The debut from St. John’s Big Space takes listeners on a dizzying jazz-rock journey that demonstrates the band’s technical chops and dynamic creativity.
Coming in at just under fifty minutes, In Relation To, the debut album from Big Space, is a rousing flurry of instrumentals integrating aspects of jazz-rock, post-rock, and math-rock that showcase the St. John’s trio’s potential. The record is meandering, both to its benefit and occasional detriment, but throughout its runtime, In Relation To never fails to produce moments of skilled instrumentation and lightning-fast motifs.
The opening track, “Almost Everything,” features a mischievous bass line that is greeted by a smooth and upbeat guitar melody. The drumming takes the spotlight in the song’s final third with Fargo-like solo that allows the song to breathe and brings some much-needed variety. “Triptrap” is even more technically impressive, featuring airy guitar plucks and sweeping glides — though the funk breakdown in the latter half of the track is somewhat colourless. In Relation To is further complemented by the impressive solo and reverberating choruses of “See Through.” A tonal shift occurs with “After Words,” establishing an air of uncertainty fitting of the album’s artwork. As quickly as it appeared, the uncertainty disappears with “I Was Looking For You There,” a pleasant acoustic stroll that once again demonstrates the band’s instrumental talents.
“Monochromatic” reintroduces the album’s jazz-rock theme, though the song is at times indistinguishable from previous tracks. It’s at this point where the record would have benefitted from richer, deeper, and more varied production. Though their live-music feel is undoubtedly part of Big Space’s charm, In Relation To can occasionally sound somewhat sonically flat and muted. More dynamic mixing and mastering could have potentially amplified the group’s technical prowess. Seemingly in response to this critique, the album moves into “Relevator,” one of its strongest tracks. The song features the same infectious energy as the opening track, accompanied by tense palm-muted guitar rises and a catchy melody. “Ships” is slower and more reflective and a fitting transition to the record’s closing track. Big Space saves the best for last: “Coupla Nights” is certainly the most vivid and resonant track on the album. It opens with a soothing and calm atmosphere that quickly disappears with a wailing and spacey guitar melody.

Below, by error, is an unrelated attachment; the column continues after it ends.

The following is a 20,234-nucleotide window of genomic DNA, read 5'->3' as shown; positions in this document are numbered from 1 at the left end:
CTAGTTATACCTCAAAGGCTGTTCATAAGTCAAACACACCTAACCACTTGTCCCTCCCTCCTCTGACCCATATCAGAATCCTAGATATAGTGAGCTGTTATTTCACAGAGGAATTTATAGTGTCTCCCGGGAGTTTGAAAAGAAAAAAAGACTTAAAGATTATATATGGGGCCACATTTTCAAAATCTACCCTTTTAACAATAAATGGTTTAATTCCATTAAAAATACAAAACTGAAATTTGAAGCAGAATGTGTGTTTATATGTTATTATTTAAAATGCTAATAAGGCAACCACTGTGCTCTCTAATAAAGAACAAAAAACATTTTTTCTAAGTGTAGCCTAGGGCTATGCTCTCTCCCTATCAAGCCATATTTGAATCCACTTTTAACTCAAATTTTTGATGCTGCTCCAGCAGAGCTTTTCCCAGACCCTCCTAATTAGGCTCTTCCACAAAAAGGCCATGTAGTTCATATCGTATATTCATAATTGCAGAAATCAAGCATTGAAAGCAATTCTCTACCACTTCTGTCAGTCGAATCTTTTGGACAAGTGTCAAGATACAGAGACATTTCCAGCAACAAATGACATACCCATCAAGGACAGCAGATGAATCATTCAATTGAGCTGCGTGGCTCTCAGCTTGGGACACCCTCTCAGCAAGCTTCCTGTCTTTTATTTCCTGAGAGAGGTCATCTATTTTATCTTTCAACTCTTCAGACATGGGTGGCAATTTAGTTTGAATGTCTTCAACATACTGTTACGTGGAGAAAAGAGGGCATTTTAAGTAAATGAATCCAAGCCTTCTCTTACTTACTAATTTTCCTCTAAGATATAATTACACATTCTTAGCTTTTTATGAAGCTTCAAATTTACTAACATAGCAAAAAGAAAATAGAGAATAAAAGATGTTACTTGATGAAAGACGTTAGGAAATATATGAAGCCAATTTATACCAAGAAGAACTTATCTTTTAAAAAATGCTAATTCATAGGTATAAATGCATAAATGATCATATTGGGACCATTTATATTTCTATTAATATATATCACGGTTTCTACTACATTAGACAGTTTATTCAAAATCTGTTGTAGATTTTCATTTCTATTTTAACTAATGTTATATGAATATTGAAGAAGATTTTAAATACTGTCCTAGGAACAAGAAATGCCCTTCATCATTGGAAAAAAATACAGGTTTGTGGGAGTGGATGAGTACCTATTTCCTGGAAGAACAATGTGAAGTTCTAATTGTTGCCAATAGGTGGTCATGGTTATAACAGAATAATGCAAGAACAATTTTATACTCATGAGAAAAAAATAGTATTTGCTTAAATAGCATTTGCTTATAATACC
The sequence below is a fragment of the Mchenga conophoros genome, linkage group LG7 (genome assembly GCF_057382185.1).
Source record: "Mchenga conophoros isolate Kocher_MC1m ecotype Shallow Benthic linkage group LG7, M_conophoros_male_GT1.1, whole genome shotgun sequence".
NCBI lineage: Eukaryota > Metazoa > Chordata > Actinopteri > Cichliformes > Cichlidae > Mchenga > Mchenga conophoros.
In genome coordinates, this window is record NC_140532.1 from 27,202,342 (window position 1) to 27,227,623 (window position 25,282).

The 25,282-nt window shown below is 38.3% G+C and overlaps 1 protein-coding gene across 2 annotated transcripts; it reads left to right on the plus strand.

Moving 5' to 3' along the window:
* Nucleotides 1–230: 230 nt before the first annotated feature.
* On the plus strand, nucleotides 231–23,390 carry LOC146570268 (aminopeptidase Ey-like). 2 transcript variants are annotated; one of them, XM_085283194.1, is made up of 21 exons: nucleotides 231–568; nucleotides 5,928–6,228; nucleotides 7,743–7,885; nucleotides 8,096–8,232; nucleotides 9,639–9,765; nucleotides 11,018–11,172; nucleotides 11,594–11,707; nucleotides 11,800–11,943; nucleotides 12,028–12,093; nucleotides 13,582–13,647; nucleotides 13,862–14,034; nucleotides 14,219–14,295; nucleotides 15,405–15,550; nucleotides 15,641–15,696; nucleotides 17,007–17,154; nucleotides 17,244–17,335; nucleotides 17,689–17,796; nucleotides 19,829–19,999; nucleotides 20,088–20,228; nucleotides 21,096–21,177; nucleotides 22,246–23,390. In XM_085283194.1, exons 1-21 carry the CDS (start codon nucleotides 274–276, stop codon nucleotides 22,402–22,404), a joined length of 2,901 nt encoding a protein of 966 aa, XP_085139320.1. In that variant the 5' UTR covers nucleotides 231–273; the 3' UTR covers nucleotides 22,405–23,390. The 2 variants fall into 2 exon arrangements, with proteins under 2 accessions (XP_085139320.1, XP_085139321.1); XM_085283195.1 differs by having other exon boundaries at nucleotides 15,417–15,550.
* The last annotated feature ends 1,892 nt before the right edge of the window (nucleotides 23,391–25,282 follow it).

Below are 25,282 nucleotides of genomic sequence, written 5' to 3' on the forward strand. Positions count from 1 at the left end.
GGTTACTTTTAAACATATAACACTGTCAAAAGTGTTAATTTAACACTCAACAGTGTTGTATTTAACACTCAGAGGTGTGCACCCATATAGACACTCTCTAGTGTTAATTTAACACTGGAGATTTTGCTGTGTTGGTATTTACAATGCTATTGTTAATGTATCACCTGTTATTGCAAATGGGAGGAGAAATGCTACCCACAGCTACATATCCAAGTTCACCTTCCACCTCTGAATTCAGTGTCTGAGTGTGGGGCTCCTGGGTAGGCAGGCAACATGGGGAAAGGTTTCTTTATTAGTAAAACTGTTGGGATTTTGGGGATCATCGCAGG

In Relation To certainly does not disappoint. It is a comfortable listen and a technically-impressive one at that. That also presents its biggest flaw: it is somewhat too comfortable. There are times where swelling crescendos seem around the corner but never arrive, where dizzying solos approach their climax but fizzle out. Should Big Space continue to build on this sound with richer production, a tighter runtime, and greater acoustic diversity, à la “Coupla Nights,” then the future holds great potential for the trio.
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